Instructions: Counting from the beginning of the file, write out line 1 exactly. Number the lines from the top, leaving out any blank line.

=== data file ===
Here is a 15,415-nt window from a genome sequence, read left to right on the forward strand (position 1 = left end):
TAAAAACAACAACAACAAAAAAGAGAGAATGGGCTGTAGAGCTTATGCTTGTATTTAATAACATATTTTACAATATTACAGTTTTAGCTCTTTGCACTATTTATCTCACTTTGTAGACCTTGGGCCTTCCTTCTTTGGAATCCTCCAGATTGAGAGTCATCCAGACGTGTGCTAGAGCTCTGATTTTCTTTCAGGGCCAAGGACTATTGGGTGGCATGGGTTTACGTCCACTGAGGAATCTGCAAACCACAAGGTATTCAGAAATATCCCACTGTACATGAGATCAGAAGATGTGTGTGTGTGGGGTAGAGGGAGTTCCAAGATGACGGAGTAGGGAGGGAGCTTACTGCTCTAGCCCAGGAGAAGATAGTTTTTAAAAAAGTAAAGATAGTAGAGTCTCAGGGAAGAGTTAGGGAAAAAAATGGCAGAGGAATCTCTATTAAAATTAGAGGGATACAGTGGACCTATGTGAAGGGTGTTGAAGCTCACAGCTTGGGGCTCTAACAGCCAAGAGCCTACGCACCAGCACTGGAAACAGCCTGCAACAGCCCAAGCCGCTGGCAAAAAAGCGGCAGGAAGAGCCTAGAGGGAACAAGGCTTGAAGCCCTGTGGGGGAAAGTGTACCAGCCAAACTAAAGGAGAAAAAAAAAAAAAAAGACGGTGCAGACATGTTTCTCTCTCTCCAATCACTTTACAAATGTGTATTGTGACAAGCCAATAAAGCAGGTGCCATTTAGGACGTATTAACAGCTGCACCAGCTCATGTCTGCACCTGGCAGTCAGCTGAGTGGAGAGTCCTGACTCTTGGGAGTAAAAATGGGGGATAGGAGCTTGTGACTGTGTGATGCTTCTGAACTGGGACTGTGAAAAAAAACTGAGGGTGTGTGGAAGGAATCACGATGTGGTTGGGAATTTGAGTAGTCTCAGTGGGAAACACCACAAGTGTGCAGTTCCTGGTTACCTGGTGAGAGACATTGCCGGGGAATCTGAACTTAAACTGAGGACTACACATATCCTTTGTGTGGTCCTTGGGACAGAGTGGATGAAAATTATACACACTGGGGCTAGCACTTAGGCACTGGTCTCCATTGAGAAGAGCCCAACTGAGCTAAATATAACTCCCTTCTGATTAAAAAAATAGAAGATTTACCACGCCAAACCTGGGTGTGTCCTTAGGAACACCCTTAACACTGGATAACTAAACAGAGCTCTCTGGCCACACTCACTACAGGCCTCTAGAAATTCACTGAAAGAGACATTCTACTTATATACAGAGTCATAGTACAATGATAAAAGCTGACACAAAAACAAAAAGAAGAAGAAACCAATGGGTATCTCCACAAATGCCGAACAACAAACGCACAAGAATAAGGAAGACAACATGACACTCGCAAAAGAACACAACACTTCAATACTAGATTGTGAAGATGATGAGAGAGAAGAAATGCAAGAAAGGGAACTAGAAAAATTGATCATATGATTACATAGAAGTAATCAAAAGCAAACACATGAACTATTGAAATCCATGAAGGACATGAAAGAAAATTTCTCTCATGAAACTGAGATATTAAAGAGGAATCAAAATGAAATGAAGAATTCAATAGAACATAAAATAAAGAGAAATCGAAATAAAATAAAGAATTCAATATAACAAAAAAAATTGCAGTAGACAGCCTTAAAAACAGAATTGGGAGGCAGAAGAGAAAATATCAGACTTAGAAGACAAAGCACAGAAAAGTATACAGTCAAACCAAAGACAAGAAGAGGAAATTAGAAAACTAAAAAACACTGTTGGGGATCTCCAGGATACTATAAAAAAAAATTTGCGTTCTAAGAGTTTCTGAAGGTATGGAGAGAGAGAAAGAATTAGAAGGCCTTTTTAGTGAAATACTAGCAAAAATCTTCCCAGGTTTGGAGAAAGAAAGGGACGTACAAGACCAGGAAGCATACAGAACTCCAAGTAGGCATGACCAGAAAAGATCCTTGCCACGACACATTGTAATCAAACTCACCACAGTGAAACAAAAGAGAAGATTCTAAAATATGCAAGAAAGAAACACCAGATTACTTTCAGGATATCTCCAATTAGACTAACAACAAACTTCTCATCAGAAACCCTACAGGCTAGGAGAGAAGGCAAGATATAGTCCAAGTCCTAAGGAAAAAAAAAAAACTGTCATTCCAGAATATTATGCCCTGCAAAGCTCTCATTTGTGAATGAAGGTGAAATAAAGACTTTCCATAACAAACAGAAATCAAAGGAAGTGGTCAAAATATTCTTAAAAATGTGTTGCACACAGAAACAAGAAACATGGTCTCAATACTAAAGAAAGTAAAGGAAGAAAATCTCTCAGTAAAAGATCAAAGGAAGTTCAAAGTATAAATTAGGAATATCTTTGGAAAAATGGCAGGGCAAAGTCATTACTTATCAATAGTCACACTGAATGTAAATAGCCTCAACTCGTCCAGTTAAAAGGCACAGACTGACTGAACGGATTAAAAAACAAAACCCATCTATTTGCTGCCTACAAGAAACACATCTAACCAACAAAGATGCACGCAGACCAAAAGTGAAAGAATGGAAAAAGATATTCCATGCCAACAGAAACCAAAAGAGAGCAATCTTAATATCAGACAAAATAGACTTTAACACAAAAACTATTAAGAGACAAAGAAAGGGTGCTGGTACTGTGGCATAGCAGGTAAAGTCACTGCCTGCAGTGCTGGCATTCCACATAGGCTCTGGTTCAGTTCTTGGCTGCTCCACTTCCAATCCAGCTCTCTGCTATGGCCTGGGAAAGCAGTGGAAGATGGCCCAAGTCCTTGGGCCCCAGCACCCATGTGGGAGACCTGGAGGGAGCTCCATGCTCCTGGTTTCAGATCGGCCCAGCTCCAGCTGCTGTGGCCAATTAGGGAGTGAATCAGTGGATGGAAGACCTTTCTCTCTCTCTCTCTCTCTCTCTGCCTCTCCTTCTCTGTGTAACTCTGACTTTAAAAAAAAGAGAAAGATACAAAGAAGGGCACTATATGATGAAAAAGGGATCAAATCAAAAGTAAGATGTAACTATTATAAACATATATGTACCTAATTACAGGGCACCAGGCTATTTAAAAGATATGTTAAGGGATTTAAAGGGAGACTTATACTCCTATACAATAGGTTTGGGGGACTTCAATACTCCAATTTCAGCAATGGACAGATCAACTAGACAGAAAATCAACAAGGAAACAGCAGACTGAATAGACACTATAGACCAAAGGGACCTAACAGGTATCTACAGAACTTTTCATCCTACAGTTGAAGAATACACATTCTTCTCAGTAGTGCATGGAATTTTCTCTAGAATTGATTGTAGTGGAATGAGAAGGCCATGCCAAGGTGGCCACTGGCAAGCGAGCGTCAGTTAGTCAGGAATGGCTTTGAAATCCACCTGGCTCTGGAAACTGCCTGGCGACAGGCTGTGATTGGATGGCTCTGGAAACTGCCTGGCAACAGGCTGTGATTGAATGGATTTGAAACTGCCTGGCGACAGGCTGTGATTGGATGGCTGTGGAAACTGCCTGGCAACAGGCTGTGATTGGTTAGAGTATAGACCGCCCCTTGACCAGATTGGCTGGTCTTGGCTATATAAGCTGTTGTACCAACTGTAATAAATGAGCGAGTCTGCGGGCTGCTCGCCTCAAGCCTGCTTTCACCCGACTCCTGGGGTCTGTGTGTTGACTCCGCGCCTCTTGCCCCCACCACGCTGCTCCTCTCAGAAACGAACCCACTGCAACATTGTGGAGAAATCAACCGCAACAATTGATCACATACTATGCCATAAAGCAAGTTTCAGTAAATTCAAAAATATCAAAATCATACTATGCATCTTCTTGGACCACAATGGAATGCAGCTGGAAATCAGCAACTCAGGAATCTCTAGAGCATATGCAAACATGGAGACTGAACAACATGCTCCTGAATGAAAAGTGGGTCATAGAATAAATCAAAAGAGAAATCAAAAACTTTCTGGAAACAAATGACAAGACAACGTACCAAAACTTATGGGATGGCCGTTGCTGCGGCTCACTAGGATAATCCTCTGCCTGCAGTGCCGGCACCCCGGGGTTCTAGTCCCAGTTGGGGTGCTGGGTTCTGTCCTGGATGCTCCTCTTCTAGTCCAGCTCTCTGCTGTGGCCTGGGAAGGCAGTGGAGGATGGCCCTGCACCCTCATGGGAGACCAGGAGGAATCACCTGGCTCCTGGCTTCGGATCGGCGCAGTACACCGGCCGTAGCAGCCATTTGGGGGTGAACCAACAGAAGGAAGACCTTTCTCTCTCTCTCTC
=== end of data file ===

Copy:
Here is a 15,415-nt window from a genome sequence, read left to right on the forward strand (position 1 = left end):